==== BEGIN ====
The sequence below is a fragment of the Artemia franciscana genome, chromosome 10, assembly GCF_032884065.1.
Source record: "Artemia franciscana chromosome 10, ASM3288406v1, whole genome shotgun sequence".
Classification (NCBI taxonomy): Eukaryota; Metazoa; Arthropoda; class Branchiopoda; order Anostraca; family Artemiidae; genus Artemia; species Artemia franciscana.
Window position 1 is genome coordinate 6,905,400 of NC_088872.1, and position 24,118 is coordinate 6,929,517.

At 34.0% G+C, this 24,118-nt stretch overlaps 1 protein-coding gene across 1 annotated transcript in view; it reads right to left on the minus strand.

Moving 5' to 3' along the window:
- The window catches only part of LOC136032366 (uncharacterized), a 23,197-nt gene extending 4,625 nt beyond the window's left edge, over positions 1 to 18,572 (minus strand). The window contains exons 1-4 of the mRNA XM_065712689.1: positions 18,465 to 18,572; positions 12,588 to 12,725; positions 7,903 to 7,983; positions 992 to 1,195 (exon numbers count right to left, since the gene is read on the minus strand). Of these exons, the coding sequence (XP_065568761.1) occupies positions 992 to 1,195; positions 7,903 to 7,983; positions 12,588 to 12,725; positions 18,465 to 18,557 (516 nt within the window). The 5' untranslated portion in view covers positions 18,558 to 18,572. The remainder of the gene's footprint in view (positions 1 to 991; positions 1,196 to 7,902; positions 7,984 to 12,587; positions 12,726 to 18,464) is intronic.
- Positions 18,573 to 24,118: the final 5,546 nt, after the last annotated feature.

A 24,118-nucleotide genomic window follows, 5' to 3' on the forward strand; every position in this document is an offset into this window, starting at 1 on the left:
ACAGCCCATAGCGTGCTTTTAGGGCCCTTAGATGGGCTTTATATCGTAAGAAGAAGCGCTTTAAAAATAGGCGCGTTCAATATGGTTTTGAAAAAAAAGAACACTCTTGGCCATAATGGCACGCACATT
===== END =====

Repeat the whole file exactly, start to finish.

The sequence below is a fragment of the Artemia franciscana genome, chromosome 10, assembly GCF_032884065.1.
Source record: "Artemia franciscana chromosome 10, ASM3288406v1, whole genome shotgun sequence".
Classification (NCBI taxonomy): Eukaryota; Metazoa; Arthropoda; class Branchiopoda; order Anostraca; family Artemiidae; genus Artemia; species Artemia franciscana.
Window position 1 is genome coordinate 6,905,400 of NC_088872.1, and position 24,118 is coordinate 6,929,517.

At 34.0% G+C, this 24,118-nt stretch overlaps 1 protein-coding gene across 1 annotated transcript in view; it reads right to left on the minus strand.

Moving 5' to 3' along the window:
- The window catches only part of LOC136032366 (uncharacterized), a 23,197-nt gene extending 4,625 nt beyond the window's left edge, over positions 1 to 18,572 (minus strand). The window contains exons 1-4 of the mRNA XM_065712689.1: positions 18,465 to 18,572; positions 12,588 to 12,725; positions 7,903 to 7,983; positions 992 to 1,195 (exon numbers count right to left, since the gene is read on the minus strand). Of these exons, the coding sequence (XP_065568761.1) occupies positions 992 to 1,195; positions 7,903 to 7,983; positions 12,588 to 12,725; positions 18,465 to 18,557 (516 nt within the window). The 5' untranslated portion in view covers positions 18,558 to 18,572. The remainder of the gene's footprint in view (positions 1 to 991; positions 1,196 to 7,902; positions 7,984 to 12,587; positions 12,726 to 18,464) is intronic.
- Positions 18,573 to 24,118: the final 5,546 nt, after the last annotated feature.

A 24,118-nucleotide genomic window follows, 5' to 3' on the forward strand; every position in this document is an offset into this window, starting at 1 on the left:
ACAGCCCATAGCGTGCTTTTAGGGCCCTTAGATGGGCTTTATATCGTAAGAAGAAGCGCTTTAAAAATAGGCGCGTTCAATATGGTTTTGAAAAAAAAGAACACTCTTGGCCATAATGGCACGCACATT